I’ve heard reports that in some cinemas, audiences have reacted at the end of Whiplash by bursting into spontaneous applause. The punters at Manchester Cornerhouse are a bit too cool and detached for that kind of thing. Instead, as the credits appeared, I turned to C and we both made that facial expression where you drop your jaw and raise your eyebrows, in the universal language of Holy Fucking Shit.
At this point I should say that while I will try not to include spoilers in this post, just to be on the safe side if you haven’t seen the film you should probably just stop reading at this point, pop out to your local fleapit, catch up, then return and read on.
Ah. You’re back. You might want to brush off those popcorn crumbs down your shirt.
Whiplash really shouldn’t be quite as good as it is. For anyone who failed to follow the instructions above, it is basically your off-the-peg challenge movie. Flawed but talented outsider has to overcome the odds and hurdle a few obstacles to fulfil a dream, while negotiating a fiery relationship with a brutal but brilliant teacher. The context here is jazz drumming, but it could be almost anything – it’s the King’s Polyrhythm; Rocky with Paradiddles.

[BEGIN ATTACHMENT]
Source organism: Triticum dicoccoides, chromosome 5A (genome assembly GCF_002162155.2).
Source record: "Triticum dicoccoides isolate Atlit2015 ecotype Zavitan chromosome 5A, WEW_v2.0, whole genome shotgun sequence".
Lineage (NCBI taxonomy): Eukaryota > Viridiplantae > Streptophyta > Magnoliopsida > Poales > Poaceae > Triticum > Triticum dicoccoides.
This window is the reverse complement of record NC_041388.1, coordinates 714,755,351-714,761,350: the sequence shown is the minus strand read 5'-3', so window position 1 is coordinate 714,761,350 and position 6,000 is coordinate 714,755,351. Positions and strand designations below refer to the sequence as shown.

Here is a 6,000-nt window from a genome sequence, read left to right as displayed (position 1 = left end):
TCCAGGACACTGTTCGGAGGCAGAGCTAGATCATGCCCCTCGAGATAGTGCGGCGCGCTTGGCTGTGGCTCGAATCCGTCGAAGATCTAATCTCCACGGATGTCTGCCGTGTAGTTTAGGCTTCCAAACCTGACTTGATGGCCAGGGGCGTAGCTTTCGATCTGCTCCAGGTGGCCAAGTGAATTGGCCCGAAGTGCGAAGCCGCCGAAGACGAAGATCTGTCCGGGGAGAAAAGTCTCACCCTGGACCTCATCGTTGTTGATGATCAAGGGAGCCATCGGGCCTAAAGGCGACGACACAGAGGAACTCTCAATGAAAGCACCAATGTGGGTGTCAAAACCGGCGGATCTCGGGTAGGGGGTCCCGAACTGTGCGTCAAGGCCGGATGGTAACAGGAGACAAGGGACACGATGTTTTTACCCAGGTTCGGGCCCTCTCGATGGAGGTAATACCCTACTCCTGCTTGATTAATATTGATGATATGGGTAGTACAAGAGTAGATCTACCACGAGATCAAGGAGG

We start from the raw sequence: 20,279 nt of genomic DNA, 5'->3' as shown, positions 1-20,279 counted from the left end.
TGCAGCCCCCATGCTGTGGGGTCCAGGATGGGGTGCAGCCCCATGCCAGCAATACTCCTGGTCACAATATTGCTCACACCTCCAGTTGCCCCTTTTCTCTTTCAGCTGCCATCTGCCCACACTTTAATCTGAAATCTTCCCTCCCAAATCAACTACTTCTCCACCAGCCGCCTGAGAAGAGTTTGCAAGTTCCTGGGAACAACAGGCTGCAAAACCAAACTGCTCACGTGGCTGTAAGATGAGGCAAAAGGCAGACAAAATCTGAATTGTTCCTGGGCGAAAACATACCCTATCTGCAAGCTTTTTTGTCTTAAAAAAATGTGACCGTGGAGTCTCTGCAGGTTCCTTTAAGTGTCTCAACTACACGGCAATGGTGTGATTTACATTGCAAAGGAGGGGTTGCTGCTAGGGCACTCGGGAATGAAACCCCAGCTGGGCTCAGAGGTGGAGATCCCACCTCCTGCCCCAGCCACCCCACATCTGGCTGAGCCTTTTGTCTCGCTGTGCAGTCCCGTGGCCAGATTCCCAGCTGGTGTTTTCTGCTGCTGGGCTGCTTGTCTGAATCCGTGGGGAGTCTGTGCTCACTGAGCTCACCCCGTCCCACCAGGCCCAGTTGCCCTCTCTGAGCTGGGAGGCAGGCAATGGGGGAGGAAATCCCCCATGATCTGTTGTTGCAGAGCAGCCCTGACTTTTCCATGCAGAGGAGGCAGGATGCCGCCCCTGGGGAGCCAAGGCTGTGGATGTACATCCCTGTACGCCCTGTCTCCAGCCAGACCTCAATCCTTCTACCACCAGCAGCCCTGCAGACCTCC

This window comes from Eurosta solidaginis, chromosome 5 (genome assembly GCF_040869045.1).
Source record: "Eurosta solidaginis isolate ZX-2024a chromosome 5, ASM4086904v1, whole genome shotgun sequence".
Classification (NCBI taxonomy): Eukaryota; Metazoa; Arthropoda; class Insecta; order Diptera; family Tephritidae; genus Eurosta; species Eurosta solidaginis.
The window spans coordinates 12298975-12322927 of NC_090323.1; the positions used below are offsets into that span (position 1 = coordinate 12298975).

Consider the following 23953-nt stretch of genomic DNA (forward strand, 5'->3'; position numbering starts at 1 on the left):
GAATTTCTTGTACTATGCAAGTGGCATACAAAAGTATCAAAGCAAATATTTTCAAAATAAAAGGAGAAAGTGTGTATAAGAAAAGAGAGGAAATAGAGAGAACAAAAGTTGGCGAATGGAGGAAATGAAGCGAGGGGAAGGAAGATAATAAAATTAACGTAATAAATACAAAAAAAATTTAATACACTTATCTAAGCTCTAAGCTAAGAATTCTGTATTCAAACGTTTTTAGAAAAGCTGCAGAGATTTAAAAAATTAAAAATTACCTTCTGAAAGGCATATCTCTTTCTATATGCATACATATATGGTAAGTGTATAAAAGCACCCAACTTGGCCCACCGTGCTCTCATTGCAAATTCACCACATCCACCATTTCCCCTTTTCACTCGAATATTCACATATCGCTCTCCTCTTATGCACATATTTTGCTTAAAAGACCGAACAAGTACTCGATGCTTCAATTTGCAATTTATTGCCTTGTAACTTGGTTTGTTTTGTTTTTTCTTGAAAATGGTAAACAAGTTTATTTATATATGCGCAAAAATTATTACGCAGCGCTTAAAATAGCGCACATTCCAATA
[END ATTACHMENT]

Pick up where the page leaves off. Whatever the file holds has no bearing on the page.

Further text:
As has been widely acknowledged, the movie rises above the herd through breathtaking performances, notably from Golden Globe-winning J.K. Simmons as the tutor Terence Fletcher, but there is so much else to admire in the script, the cinematography, the editing and of course the music. But you don’t come to this blog for movie reviews.
Whiplash is, above all, a movie about men and masculinities. In a script where not a word is wasted, this is made clear early on, as the only female musician we see on screen is instantly booted out of the frame with one of Fletcher’s famously acidic, crushing put-downs. From that moment on, the band is a boys’ club, run with all the brutality of a military bootcamp. Fletcher’s vocabulary is relentlessly misogynistic and homophobic; he is not just trying to make his students into musicians, he is trying to make those boys into men, on his own terms.
Norman Mailer said masculinity is not something given to you, but something you gain, and you gain it by winning small battles with honour. He was a boxing fan, but he could easily have been talking about this movie. The comparison to Rocky above was not entirely flippant. Whiplash is a film about male rivalry, competitiveness, the determination to beat the other guy (whether the other guy is another drummer vying for the stool, or the battle-hardened old pack leader himself.)
The other day I was playing one of my favourite albums, a live performance by three virtuouso guitarists, John McLaughlin, Al Di Meola and Paco de Lucía called “Friday Night in San Francisco.” I was trying to figure out what made this recording sparkle so much and suddenly it hit me – they aren’t just accompanying each other as a trio, a band, so much as battling with each other like gladiators. While I’m sure they have the utmost respect and greatest friendship for each other, their music always has an undertone of combat, whatever astonishing improvised run, riff, lick or trill one of them might play, another bounces back, determined to best it.